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I have a problem with sizeof(). I have a pointer in a class that I have created before. And this pointer is initialized as

 static Book* books;

so it does point nothing. I want to determine if the pointer does point any array or not. So first question is that what are the solutions to do that because I can change the address of this pointer during the runtime to point an array. I try to use sizeof(pointer) but it does not help me enough. The return is the number 4. I can evaluate in this way if it refers anything or not.

This is my class :

class Tool

    static Book* books;


    static char* pgetStringIntoArray(string);
    static string* pgetStringFromArray(char*);
    static void printCharArray(char*);
    static bool* addBook(Book*);
    static bool* isStored(Book*);

And this is the method having a problem :

bool* Tool::isStored(Book* book)
    bool* stored = new bool(false);
        cout << "NULL"  << endl;
    } else {
        return stored;

share|improve this question
sizeof(books) is just a convenient alternative for sizeof(Book*). In standard C++, sizeof is always evaluated at compile time and will never actually inspect the value at runtime. It just looks at the types involved. You can even write sizeof(1/0) without getting a division-by-zero error ;) – fredoverflow Aug 25 '12 at 16:54
possible duplicate of How to find the sizeof(a pointer pointing to an array) – Bo Persson Aug 25 '12 at 19:45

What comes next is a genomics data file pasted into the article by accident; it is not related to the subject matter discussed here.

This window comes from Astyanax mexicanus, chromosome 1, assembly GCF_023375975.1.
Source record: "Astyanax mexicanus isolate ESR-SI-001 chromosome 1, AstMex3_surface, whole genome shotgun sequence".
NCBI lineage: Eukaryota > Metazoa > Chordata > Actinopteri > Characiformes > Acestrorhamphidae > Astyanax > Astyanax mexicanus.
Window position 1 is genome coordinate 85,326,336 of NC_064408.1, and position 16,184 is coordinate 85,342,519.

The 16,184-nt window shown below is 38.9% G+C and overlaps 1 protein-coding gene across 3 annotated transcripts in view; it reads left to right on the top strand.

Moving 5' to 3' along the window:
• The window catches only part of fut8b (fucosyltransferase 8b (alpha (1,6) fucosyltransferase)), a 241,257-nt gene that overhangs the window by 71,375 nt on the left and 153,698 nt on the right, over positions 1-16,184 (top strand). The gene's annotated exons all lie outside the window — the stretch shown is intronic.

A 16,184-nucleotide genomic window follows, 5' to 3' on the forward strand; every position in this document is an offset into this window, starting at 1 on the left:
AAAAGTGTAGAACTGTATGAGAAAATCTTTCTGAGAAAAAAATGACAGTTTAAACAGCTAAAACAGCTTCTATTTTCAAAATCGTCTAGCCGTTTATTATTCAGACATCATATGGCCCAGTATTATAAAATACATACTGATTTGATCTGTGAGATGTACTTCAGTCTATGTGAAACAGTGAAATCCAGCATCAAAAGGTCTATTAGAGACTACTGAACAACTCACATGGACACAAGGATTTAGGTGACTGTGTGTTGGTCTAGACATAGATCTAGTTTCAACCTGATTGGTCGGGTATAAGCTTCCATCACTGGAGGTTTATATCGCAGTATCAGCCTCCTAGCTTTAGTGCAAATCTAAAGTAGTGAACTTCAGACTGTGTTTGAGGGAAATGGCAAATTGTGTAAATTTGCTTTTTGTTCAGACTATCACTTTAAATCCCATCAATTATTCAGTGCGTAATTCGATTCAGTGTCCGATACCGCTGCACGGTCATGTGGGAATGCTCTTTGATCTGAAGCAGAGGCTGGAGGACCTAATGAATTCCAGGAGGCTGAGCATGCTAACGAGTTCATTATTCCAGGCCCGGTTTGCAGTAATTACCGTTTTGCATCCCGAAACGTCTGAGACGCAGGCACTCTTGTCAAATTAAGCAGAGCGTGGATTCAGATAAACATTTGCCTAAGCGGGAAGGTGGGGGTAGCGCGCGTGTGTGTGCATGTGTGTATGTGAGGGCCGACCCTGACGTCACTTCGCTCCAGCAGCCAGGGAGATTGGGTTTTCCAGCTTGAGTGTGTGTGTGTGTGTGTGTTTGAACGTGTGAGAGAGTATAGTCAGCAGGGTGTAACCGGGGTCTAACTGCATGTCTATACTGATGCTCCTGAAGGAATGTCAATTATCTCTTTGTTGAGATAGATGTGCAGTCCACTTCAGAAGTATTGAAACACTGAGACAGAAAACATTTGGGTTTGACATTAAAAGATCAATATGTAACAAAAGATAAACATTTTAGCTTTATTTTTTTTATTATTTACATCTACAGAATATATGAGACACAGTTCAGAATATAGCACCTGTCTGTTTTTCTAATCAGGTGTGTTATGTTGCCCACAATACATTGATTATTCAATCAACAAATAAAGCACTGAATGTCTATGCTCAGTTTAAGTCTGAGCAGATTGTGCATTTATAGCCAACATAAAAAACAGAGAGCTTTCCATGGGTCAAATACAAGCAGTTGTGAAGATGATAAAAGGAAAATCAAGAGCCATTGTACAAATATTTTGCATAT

No, you can't use sizeof to determine if the pointer is pointing to something. sizeof a pointer will be always the same size in the same architecture.

You can do this:

Tool::Book* books = NULL;

And, if you want to check if it's pointing to a valid non-null value, just do:

if (Tool::books) {
    // books is pointing to something

Whenever you allocate memory for your pointer (array), if the allocation succeeds, the pointer will no longer be null. Since you are using C++, consider using std::vector to hold arrays of dynamic dimensions instead of arrays (pointers).

share|improve this answer
Thx but the compiler gives me an error : error: invalid in-class initialization of static data member of non-integral type ‘Book*’ – Eray Tuncer Aug 25 '12 at 16:26
@ErayTuncer: right. You don't need the = NULL part. – Pablo Santa Cruz Aug 25 '12 at 16:28
Ok but now it says in the if statement this : undefined reference to `Tool::books' – Eray Tuncer Aug 25 '12 at 16:31
@ErayTuncer: what if statement? – thkala Aug 25 '12 at 16:32
I expended the post above you can find the if statement part and it says undefined reference to `Tool::books' – Eray Tuncer Aug 25 '12 at 16:35

Much like C, C++ is statically typed - the various type sizes as returned by the sizeof operator are determined at compile time and do not change.

The proper way to do what you are asking would be to initialize your pointer to NULL and check for that afterwards. NULL is guaranteed not to refer to any valid memory address, which makes it a good marker for a non-existent pointer target. Initializing your pointers is a good practice anyway - it saves you from potential issues from dereferencing uninitialized pointers, issues that at best will result in nasty memory errors.

And yes, explicitly initializing the rest of your variables is also a good idea...


One not-so-minor detail: static fields in C and C++ programs are stored in a special section (e.g. BSS) of the executable and are automatically initialized to zero as the program loads. Therefore, you do not need to explicitly initialize static pointers to NULL; that has already been done for you...

share|improve this answer

Your problem is more with understanding pointers than with sizeof.

sizeof is a compile-time operation. For a pointer it always return sizeof(void*) (which is 8 bytes on most 64 bits architectures). Except for VLAs, sizeof returns a compile time constant.

C don't know the used size of any pointed zone -think of the result of malloc as an example- (because you could do pointer arithmetic). You need to manage it by yourself if needed.

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